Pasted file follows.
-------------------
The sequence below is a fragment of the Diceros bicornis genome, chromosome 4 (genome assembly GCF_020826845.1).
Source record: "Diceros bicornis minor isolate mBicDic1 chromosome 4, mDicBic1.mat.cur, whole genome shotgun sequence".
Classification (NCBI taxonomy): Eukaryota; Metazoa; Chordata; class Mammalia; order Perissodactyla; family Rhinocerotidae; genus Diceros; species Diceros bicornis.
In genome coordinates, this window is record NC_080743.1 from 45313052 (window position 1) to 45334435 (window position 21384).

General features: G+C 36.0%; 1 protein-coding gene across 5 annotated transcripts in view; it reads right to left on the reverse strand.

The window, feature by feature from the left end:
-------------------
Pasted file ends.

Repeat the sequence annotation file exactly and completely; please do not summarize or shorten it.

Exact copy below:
The sequence below is a fragment of the Diceros bicornis genome, chromosome 4 (genome assembly GCF_020826845.1).
Source record: "Diceros bicornis minor isolate mBicDic1 chromosome 4, mDicBic1.mat.cur, whole genome shotgun sequence".
Classification (NCBI taxonomy): Eukaryota; Metazoa; Chordata; class Mammalia; order Perissodactyla; family Rhinocerotidae; genus Diceros; species Diceros bicornis.
In genome coordinates, this window is record NC_080743.1 from 45313052 (window position 1) to 45334435 (window position 21384).

General features: G+C 36.0%; 1 protein-coding gene across 5 annotated transcripts in view; it reads right to left on the reverse strand.

The window, feature by feature from the left end: